The Yongsan district office’s countermeasures ahead of the event did not include crowd control efforts. The oversight highlighted limitations in the nation’s policies governing mass gatherings in public places, experts say. Although detailed safety protocols are required for official events, such as festivals, the same disaster prevention methods do not apply to public spaces where large crowds are expected to gather informally, leading to ambiguous safety protocols and no clear agency being in charge, they said.

Nonetheless, members of the public and businesses in Itaewon are questioning why law enforcement failed to anticipate the spike in attendance this year.

Halloween festivities in Itaewon, Seoul’s foreigner-friendly district popular among expats and younger Koreans, have grown increasingly popular over the past decade. This year was the first Halloween since the start of the coronavirus pandemic that didn’t include social distancing or outdoor masking restrictions, drawing even more enthusiastic crowds.

Seoul crowd crush shows gaps in Korean safety rules, experts say

Police, however, did not expect Halloween crowds to be significantly larger than in previous years and did not deploy additional personnel ahead of the celebrations, Lee, the interior minister, said at a briefing Sunday.

Long before the first deaths were reported, people were contacting the police and pleading with them to respond to the focal point of the crowds, where most of the fatalities later took place.

At 8:09 p.m., a caller gave detailed directions to where the crowd was gathering. “There are so many people here. … It’s crazy. People are getting hurt.”

At 9 p.m.: “There are too many people. There is about to be a major accident at any moment. Everyone is being pushed. You need to come control this crowd.”

At 9:51 p.m.: “There are so many people, I think there needs to be crowd control. … If possible, could you please hurry? … It feels very dangerous right now.”

At 10:11 p.m.: “Here, we’re about to be crushed. It is chaos … [audible screams]. In Itaewon, in the back road. In Itaewon, in the back road.”

Emergency personnel swarmed the alley by about 11 p.m., according to witness videos. South Korean media reported that because the area was so congested, it took the responders longer than expected to reach the site of the crush.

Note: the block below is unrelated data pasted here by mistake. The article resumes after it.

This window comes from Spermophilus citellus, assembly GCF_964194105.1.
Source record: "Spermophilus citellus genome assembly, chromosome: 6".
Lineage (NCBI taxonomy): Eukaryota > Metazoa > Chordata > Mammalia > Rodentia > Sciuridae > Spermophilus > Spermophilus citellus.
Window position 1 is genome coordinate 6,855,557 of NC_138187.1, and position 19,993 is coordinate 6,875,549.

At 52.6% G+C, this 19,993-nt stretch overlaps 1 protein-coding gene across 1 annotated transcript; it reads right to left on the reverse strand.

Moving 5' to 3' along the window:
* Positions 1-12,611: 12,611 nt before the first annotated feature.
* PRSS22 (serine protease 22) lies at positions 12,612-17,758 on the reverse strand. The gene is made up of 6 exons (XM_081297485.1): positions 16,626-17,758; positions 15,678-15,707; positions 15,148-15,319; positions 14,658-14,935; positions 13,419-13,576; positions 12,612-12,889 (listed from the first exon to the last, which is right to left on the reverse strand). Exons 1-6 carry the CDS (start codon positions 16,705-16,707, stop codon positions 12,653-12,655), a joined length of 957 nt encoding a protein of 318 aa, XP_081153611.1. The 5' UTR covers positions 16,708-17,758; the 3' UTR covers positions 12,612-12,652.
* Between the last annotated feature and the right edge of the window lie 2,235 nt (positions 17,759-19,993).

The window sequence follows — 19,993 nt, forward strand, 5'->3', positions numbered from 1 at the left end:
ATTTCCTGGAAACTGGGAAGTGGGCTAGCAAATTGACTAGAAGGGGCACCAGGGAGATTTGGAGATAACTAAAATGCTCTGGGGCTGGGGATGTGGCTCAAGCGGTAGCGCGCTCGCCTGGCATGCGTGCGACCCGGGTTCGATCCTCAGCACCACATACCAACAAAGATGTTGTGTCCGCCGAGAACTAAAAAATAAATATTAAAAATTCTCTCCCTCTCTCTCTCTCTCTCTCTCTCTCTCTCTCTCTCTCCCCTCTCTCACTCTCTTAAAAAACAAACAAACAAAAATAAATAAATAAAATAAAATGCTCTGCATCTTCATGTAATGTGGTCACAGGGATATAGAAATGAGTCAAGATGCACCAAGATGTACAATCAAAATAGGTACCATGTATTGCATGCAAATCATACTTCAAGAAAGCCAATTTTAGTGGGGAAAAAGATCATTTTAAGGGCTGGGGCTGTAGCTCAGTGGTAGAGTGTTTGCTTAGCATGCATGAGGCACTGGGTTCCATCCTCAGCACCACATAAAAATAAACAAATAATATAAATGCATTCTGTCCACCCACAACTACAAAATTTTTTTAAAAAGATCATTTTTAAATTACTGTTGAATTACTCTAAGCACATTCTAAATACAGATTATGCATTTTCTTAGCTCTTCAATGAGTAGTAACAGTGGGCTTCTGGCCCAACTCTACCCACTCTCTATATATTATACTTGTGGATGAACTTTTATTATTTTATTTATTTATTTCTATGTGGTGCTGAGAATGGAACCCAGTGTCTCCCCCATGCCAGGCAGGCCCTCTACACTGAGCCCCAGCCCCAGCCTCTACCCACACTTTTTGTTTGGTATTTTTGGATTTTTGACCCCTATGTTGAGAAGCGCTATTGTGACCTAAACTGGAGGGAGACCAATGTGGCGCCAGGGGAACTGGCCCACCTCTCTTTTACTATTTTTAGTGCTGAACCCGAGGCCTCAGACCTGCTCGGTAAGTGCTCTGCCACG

Three days before the crush, according to Korean newspaper Dong-A Ilbo, businesses in the area asked the city to require subway trains to bypass the Itaewon station over the weekend, out of concern about the volume of people who frequently pour out in front of it. The site of the crush was just north of the station. The Seoul Transportation Corporation told Dong-A Ilbo that it did not receive such a request.

Saturday has been the most crowded night of the Halloween weekend in Itaewon. Seoul subway records show the Itaewon station saw a spike in traffic this year compared with Saturdays of Halloween weekends in prior years. About 130,000 people used the station on Saturday, up from 96,400 in 2019 and 102,200 in 2018, the data shows. In 2021, amid coronavirus restrictions, there were about 59,220.

About 30 to 90 officers were dispatched each year from 2017 through 2021, Hong Ki-hyun, chief of the National Police Agency’s Public Order Management Bureau, said during a Monday briefing.

In at least one instance in the past, law enforcement took steps to direct the crowd. In 2017, there was a police line in the area that directed partygoers to sidewalks to help them avoid auto traffic, Hong said.

’So many bodies’: Seoul witnesses recall Halloween night of true horror

“We will thoroughly investigate the adequacy of the overall on-site response, including the handling of the [emergency calls],” said Yoon, the national police chief. “We hope that this Itaewon accident will serve as an opportunity to comprehensively inspect and improve the safety system in our society as a whole.”